Thursday, June 1, 2017

Newton's Temperature Scale

  The thermoscope, a bulb containing air with a long tube that was immersed in water, was developed by Galileo and others to measure temperature during the first half of the 17th Century. Boyle studied similar "weather-glasses" and introduced the hermetically sealed thermometer in England by 1665. In 1701 Newton anonymously published an article, Scala graduum caloris, which described a temperature scale ranging from the freezing point of water to that of a fire hot enough to make iron glow. An English translation of Newton's article can be found in Magie, A Source Book in Physics, p. 225.

Newton's temperature scale has a geometric series and an arithmetic series associated with it. The geometric series corresponds to the temperatures and the arithmetic series is associated with cooling times.

 "This table was constructed by the help of a thermometer and of heated iron. With the thermometer I found the measure of all the heats up to that at which lead melts and by the hot iron I found the measure of the other heats. For the heat which the hot iron communicates in a given time to cold bodies which are near it, that is, the heat which the iron loses in a given time, is proportional to the whole heat of the iron. And so, if the times of cooling are taken equal, the heats will be in a geometrical progression and consequently can easily be found with a table of logarithms."

After finding a number of temperatures with the aid of a thermometer, Newton describes how the hot iron was used.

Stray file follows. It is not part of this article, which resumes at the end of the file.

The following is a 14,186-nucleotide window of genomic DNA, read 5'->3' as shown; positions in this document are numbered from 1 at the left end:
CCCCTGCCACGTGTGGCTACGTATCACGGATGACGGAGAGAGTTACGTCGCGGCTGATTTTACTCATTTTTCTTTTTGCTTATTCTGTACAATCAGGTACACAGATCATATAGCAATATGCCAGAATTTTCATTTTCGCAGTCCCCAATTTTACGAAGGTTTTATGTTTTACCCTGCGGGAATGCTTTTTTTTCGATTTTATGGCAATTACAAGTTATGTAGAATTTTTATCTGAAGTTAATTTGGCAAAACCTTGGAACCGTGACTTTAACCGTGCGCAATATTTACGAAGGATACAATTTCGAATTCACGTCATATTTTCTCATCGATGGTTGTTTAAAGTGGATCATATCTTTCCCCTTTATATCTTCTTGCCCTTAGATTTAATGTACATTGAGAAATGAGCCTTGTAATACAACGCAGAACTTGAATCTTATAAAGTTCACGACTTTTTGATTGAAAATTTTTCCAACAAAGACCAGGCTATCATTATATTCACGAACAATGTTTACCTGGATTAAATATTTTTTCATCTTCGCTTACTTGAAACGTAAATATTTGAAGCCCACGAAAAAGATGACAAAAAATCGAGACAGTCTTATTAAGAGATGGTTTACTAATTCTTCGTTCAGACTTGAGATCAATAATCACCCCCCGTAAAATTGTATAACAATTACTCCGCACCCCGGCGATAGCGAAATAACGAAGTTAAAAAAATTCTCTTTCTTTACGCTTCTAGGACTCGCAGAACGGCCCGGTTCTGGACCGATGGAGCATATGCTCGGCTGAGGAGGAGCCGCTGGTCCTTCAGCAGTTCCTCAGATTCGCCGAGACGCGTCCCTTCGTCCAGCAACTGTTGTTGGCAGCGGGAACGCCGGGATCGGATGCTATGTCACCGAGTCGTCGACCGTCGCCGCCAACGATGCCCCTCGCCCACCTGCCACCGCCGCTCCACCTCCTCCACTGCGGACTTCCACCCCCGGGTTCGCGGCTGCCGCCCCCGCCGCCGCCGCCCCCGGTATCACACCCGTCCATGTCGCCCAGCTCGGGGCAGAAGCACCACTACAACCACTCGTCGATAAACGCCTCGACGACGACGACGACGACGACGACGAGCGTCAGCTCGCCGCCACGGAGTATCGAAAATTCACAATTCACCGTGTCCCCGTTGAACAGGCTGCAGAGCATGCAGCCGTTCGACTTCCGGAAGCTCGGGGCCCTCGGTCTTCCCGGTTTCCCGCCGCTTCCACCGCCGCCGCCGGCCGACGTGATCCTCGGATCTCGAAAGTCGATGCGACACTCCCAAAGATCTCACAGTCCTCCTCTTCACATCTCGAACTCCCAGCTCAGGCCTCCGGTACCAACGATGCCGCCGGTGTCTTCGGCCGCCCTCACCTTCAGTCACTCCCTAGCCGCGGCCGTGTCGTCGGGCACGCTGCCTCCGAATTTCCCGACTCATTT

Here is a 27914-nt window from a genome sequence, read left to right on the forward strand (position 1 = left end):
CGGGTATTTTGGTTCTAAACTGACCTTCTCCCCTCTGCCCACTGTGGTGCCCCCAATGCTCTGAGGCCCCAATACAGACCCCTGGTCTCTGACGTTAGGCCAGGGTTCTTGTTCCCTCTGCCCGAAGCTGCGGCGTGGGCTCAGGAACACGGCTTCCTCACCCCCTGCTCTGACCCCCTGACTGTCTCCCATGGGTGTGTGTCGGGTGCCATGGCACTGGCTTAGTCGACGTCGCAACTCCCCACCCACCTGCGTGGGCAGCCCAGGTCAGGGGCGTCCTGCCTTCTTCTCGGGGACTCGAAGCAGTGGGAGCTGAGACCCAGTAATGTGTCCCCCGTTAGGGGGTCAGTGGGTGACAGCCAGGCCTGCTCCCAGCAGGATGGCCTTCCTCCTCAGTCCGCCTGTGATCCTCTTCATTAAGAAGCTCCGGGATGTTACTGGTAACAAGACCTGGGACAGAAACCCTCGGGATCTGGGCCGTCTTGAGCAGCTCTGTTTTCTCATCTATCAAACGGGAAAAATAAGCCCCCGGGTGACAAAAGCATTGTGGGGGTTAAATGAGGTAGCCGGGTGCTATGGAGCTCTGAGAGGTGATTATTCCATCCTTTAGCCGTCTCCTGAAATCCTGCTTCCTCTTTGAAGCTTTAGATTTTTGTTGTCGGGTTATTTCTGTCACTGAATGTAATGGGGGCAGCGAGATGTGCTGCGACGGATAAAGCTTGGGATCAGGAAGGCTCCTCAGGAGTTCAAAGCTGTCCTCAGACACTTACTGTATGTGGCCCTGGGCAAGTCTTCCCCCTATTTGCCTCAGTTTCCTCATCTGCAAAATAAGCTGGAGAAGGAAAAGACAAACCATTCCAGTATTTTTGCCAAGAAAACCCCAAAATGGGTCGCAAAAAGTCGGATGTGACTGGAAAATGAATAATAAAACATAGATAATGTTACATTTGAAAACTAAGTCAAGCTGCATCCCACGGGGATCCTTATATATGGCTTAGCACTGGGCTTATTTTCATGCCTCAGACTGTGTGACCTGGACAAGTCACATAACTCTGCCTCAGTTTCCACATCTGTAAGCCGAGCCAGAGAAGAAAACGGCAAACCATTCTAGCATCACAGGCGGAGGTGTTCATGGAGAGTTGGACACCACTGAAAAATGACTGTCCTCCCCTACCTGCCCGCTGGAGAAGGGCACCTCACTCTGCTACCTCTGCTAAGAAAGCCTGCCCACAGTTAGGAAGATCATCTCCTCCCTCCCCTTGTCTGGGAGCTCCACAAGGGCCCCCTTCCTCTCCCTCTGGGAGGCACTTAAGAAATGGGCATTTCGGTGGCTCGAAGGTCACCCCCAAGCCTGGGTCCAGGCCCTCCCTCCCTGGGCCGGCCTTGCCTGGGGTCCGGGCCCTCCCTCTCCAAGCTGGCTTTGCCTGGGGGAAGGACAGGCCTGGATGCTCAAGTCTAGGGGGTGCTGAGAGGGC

"...I heated a large enough block of iron until it was glowing and taking it from the fire with a forceps while it was glowing I placed it at once in a cold place where the wind was constantly blowing; and placing on it little pieces of various metals and other liquefiable bodies, I noted the times of cooling until all these bodies lost their fluidity and hardened, and until the heat of the iron became equal to the heat of the human body. Then by assuming that the excess of the heat of the iron and of the hardening bodies above the heat of the atmosphere, found by the thermometer, were in geometrical progression when the times were in arithmetical progression, all heats were determined."

Newton's temperature scale can be constructed mathematically as follows where I've noted some corresponding temperatures on the Fahrenheit temperature scale for comparison.

The temperature point between the melting point of wax and the boiling point of water is an average. I used the geometric average which works best. One can put together a table as follows to compare the Fahrenheit temperatures with the index number, k, above.

A graphical comparison shows that the logs are fairly linear. Using 66°F for the temperature difference gave the best fit for human body temperature at the lower left of the plot.

The slope of the fitted line can be used to convert Farenheit temperatures to points on Newton's scale.

Newton's law of cooling can be in be expressed as the difference between the temperature of an object at some time and the ambient temperature being proportional to an exponential term involving time. This can to shown to be equivalent to the differential form of the law.

Supplemental (Jun 1): Leurechon Thermometer (1627)

Supplemental (Jun 2): 65°F gives a better fit for body temperature. Was this the ambient temperature at which the experiments were done? It's doubtful there was a standard temperature yet in Newton's time. For more on the history of early thermometers see Bolton, Evolution of the Thermometer, 1592-1743.

Supplemental (Jun 2): The average of the freezing point of water and body temperature is (32+98.6)/2= 65.3. Did this originate with Accademia del Cimento?

Supplemental (Jun 4): Corrected conversion formula for k.

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